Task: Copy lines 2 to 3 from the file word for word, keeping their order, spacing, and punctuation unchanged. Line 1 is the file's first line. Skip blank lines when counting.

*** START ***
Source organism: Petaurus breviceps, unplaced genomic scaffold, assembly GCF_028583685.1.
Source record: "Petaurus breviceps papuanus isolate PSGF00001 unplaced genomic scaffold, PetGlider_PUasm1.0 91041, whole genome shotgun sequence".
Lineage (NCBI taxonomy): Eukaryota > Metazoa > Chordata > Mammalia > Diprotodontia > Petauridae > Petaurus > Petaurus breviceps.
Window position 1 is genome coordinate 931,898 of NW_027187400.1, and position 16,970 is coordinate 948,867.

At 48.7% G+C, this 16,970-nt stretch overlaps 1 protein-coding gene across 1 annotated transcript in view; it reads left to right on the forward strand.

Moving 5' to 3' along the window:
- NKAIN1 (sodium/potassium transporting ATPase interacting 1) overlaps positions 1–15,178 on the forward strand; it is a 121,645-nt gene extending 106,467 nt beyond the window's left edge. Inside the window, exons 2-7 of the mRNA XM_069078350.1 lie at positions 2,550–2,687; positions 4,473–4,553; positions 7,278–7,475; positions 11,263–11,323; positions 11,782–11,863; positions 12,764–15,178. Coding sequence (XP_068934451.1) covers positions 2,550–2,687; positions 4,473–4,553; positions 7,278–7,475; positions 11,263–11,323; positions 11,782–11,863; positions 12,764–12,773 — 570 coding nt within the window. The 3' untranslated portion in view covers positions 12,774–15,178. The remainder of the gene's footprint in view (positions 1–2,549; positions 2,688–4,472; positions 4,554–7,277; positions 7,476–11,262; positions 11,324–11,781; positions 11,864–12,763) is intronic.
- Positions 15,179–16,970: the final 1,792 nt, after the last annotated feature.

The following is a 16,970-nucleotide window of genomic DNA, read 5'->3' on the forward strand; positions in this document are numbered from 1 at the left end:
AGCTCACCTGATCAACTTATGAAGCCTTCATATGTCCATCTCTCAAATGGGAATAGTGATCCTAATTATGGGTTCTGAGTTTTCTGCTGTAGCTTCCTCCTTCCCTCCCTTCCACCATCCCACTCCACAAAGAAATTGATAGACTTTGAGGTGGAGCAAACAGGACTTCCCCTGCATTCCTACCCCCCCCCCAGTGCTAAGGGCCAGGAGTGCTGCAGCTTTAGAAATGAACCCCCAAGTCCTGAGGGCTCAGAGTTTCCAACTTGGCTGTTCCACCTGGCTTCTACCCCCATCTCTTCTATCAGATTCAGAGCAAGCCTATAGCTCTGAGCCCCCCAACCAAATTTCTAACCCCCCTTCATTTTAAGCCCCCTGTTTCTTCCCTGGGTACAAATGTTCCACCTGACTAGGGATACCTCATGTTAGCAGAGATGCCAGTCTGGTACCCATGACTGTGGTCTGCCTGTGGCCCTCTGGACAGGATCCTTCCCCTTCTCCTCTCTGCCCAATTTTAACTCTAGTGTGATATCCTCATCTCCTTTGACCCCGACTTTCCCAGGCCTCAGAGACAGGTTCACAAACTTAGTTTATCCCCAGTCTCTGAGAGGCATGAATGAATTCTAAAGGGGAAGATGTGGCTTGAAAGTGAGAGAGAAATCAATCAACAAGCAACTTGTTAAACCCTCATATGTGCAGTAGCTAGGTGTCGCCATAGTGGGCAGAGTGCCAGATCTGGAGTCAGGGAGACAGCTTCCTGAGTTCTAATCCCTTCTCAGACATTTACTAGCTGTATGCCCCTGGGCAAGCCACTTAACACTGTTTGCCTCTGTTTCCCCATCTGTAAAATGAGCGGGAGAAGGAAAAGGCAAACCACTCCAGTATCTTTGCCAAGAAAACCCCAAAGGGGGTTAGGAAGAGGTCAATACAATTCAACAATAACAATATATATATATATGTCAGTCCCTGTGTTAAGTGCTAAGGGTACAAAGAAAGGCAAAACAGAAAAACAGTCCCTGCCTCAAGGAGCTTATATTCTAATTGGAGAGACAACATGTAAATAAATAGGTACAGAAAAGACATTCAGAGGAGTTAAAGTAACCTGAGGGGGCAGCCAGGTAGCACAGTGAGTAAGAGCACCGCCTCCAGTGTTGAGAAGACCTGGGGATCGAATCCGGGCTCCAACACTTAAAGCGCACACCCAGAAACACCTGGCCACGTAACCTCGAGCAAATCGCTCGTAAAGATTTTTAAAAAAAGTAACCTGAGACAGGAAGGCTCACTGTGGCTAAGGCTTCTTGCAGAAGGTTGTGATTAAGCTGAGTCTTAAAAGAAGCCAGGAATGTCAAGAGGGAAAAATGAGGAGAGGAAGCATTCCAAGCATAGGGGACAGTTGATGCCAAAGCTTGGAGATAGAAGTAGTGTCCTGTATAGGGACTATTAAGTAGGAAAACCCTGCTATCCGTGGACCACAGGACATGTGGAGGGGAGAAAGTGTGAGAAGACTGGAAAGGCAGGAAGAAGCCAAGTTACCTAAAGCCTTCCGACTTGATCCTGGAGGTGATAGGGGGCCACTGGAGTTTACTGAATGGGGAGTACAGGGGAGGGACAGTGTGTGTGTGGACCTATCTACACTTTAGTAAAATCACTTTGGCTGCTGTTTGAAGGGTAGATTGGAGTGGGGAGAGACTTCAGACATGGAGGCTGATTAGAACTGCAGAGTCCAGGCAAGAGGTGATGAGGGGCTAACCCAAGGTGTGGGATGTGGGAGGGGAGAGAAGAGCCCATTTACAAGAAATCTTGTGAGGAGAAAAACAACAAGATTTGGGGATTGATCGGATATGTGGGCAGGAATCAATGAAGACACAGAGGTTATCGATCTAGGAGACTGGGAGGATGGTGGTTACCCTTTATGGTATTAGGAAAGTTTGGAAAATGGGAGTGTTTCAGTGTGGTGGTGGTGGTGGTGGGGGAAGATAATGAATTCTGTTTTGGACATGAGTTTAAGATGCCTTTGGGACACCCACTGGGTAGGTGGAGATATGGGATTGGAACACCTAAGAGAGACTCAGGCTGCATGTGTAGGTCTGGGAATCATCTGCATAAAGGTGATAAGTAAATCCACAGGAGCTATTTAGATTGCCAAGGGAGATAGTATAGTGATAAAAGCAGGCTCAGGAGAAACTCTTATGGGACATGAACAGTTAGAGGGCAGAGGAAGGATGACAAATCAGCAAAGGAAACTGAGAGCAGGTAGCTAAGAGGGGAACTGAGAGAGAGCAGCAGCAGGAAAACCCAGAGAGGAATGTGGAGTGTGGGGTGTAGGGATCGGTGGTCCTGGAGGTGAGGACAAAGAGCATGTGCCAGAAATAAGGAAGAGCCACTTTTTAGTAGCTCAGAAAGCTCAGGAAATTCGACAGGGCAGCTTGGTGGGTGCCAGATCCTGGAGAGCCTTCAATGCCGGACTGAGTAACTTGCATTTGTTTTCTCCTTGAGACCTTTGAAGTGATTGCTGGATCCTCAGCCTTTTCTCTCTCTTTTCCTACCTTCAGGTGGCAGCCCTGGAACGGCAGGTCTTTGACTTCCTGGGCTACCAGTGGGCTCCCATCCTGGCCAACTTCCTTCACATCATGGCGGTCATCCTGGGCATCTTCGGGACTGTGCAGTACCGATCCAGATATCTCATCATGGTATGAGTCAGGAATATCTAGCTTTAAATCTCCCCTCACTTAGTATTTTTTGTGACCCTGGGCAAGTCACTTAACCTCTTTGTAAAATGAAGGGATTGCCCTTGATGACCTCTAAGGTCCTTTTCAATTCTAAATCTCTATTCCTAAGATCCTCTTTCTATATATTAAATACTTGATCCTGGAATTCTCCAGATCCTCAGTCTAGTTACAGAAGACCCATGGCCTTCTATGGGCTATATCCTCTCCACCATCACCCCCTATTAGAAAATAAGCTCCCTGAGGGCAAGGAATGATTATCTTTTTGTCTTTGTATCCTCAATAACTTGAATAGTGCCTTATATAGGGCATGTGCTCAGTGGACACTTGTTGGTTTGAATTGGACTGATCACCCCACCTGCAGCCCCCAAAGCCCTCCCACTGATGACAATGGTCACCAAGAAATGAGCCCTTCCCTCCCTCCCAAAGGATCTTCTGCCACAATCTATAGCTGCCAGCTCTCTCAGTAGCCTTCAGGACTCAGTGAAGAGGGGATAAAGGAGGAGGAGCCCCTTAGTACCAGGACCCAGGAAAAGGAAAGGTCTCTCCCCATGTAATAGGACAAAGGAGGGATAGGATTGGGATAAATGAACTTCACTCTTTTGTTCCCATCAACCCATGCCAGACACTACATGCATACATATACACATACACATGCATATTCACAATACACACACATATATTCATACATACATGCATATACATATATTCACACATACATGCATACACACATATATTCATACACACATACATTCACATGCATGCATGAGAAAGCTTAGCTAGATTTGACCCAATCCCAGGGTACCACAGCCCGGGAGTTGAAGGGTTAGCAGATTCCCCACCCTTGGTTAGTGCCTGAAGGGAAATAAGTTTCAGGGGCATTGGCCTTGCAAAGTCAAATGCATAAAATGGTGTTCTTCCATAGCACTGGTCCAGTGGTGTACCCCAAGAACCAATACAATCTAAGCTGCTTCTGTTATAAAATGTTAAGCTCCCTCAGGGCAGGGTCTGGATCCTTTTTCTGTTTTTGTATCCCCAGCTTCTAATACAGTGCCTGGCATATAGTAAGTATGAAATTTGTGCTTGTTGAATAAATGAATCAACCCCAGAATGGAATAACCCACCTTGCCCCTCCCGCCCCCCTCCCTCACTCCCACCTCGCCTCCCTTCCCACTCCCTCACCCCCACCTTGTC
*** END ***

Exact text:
Source record: "Petaurus breviceps papuanus isolate PSGF00001 unplaced genomic scaffold, PetGlider_PUasm1.0 91041, whole genome shotgun sequence".
Lineage (NCBI taxonomy): Eukaryota > Metazoa > Chordata > Mammalia > Diprotodontia > Petauridae > Petaurus > Petaurus breviceps.